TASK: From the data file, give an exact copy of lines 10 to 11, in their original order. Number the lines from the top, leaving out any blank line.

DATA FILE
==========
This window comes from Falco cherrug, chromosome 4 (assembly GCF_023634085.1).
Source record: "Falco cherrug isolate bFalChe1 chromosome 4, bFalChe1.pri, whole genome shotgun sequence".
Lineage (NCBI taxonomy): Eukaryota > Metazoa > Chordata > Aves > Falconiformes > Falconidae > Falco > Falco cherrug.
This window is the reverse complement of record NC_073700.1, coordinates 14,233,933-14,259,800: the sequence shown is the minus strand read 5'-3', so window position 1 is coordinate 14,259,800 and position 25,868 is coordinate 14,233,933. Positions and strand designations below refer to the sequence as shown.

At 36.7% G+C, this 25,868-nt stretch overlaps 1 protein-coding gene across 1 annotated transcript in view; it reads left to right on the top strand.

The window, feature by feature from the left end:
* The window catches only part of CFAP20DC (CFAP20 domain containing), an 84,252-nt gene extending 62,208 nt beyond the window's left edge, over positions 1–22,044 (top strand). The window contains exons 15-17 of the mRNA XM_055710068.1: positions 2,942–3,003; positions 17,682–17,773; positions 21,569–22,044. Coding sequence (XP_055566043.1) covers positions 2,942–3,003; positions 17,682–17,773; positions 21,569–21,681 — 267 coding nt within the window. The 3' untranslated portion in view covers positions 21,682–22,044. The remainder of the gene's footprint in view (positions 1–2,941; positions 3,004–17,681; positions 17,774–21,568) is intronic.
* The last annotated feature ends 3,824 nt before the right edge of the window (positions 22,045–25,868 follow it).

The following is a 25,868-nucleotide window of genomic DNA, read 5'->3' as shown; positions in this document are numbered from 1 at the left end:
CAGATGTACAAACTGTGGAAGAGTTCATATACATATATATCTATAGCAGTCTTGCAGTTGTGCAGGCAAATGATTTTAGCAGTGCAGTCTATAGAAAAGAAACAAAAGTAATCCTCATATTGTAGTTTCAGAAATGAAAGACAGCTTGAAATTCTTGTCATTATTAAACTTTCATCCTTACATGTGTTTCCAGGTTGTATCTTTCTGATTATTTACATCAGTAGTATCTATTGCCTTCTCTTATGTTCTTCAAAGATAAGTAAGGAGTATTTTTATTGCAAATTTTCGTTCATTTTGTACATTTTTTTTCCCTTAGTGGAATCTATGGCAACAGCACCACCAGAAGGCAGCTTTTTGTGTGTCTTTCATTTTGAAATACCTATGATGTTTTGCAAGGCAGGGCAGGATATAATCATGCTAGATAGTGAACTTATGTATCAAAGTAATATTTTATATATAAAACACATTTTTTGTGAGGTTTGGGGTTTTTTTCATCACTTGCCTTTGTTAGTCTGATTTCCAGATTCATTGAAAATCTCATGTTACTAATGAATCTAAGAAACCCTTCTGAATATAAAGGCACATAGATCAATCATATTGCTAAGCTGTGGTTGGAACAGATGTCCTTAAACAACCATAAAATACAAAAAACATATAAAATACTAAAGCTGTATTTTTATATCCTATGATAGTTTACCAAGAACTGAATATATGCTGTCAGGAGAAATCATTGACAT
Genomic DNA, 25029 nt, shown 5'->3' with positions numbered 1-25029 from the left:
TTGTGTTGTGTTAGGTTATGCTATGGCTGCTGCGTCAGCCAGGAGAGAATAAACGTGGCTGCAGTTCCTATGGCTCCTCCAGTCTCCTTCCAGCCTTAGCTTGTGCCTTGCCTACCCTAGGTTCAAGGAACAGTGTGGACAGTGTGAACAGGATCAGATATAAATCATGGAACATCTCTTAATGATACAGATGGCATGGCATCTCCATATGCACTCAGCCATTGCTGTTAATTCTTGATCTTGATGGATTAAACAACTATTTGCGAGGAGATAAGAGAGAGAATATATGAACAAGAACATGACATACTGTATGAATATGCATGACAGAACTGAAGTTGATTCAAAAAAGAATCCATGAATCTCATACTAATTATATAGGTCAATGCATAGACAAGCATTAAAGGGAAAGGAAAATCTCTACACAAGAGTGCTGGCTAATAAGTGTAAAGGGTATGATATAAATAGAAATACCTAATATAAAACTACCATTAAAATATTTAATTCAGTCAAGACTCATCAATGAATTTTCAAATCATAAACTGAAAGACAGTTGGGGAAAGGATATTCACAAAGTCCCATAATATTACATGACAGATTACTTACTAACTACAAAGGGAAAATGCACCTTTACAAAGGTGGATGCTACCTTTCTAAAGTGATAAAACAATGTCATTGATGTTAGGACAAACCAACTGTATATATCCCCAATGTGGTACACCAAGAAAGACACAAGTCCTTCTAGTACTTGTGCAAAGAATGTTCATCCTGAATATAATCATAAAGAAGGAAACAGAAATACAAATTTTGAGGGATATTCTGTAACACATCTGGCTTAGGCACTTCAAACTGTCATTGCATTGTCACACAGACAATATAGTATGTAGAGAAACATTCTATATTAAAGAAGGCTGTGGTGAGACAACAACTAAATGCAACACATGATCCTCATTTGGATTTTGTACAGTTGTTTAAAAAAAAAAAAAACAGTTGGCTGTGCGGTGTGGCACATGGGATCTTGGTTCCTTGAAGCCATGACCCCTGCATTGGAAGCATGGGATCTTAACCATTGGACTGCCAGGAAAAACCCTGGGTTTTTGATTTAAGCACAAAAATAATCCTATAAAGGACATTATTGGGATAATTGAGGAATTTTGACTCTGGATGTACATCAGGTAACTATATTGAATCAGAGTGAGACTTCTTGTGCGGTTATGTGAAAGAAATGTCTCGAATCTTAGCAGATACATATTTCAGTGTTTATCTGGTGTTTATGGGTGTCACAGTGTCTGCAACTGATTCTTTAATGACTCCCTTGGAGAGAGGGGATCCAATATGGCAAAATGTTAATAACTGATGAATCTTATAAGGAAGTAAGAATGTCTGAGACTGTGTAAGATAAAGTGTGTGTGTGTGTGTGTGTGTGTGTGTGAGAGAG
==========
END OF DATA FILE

CAGATGTACAAACTGTGGAAGAGTTCATATACATATATATCTATAGCAGTCTTGCAGTTGTGCAGGCAAATGATTTTAGCAGTGCAGTCTATAGAAAAGAAACAAAAGTAATCCTCATATTGTAGTTTCAGAAATGAAAGACAGCTTGAAATTCTTGTCATTATTAAACTTTCATCCTTACATGTGTTTCCAGGTTGTATCTTTCTGATTATTTACATCAGTAGTATCTATTGCCTTCTCTTATGTTCTTCAAAGATAAGTAAGGAGTATTTTTATTGCAAATTTTCGTTCATTTTGTACATTTTTTTTCCCTTAGTGGAATCTATGGCAACAGCACCACCAGAAGGCAGCTTTTTGTGTGTCTTTCATTTTGAAATACCTATGATGTTTTGCAAGGCAGGGCAGGATATAATCATGCTAGATAGTGAACTTATGTATCAAAGTAATATTTTATATATAAAACACATTTTTTGTGAGGTTTGGGGTTTTTTTCATCACTTGCCTTTGTTAGTCTGATTTCCAGATTCATTGAAAATCTCATGTTACTAATGAATCTAAGAAACCCTTCTGAATATAAAGGCACATAGATCAATCATATTGCTAAGCTGTGGTTGGAACAGATGTCCTTAAACAACCATAAAATACAAAAAACATATAAAATACTAAAGCTGTATTTTTATATCCTATGATAGTTTACCAAGAACTGAATATATGCTGTCAGGAGAAATCATTGACAT
Genomic DNA, 25029 nt, shown 5'->3' with positions numbered 1-25029 from the left: